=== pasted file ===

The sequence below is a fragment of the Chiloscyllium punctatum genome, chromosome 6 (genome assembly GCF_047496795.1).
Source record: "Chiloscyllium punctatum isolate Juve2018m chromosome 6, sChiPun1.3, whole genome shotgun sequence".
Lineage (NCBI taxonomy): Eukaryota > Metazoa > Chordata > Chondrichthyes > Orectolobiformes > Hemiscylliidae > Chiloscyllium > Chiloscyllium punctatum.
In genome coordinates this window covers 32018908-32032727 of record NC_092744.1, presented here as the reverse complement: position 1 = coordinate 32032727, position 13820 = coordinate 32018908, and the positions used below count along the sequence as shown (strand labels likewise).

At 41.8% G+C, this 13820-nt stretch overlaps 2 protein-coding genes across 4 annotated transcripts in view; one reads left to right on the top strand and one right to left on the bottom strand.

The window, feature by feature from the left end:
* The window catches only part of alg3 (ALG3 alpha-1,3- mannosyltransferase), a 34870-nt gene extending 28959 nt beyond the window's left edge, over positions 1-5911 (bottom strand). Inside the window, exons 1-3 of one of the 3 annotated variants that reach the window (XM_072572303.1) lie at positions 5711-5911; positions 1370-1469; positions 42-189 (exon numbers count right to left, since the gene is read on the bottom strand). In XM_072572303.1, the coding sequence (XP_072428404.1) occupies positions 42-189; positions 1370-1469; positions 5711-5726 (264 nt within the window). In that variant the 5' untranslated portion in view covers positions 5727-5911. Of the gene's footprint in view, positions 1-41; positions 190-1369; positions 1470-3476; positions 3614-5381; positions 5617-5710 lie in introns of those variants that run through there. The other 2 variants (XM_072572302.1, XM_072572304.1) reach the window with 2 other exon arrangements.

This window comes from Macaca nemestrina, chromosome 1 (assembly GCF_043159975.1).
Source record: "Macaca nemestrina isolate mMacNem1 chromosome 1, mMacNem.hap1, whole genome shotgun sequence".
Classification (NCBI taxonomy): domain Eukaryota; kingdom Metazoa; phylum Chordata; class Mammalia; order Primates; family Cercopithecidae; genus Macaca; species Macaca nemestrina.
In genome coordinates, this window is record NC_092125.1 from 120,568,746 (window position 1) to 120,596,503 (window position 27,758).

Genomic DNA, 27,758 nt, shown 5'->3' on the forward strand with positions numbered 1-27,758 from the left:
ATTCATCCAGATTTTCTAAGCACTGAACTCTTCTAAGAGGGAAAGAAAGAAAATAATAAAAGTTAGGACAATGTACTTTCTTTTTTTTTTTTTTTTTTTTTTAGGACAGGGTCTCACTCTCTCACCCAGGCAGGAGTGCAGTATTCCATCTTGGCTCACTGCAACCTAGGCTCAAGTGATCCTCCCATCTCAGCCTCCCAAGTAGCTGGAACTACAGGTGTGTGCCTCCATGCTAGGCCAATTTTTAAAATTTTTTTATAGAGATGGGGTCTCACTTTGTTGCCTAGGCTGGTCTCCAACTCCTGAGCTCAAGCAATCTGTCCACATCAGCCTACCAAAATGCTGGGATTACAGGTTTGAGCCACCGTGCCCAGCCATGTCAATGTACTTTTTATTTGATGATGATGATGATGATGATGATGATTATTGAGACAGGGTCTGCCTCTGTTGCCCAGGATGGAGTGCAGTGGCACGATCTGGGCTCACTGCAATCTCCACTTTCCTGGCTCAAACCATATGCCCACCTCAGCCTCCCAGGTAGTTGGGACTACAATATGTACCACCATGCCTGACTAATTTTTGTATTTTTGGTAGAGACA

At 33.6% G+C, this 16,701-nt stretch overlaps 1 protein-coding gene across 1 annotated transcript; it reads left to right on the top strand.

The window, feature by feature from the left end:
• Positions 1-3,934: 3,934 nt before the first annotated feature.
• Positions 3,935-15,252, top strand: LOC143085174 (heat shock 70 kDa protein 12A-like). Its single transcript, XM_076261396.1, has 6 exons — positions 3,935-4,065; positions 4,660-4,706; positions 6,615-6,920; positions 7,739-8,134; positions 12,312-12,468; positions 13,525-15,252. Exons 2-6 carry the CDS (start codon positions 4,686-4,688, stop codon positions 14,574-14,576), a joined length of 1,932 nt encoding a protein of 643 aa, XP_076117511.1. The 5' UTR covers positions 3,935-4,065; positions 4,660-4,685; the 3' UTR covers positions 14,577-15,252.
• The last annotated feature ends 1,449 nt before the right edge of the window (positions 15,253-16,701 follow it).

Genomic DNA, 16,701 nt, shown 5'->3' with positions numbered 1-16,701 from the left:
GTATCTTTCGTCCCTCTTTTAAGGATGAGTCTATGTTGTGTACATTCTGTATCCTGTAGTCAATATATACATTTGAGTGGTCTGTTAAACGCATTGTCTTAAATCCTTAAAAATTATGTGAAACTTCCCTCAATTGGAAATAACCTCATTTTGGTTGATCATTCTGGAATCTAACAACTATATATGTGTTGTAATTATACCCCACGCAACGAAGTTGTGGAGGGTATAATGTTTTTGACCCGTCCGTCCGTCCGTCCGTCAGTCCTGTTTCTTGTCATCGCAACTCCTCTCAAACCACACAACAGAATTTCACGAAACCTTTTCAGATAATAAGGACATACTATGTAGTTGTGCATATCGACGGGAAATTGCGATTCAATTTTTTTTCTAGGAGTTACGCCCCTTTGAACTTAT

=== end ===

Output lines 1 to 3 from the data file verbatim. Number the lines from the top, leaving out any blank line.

The sequence below is a fragment of the Chiloscyllium punctatum genome, chromosome 6 (genome assembly GCF_047496795.1).
Source record: "Chiloscyllium punctatum isolate Juve2018m chromosome 6, sChiPun1.3, whole genome shotgun sequence".
Lineage (NCBI taxonomy): Eukaryota > Metazoa > Chordata > Chondrichthyes > Orectolobiformes > Hemiscylliidae > Chiloscyllium > Chiloscyllium punctatum.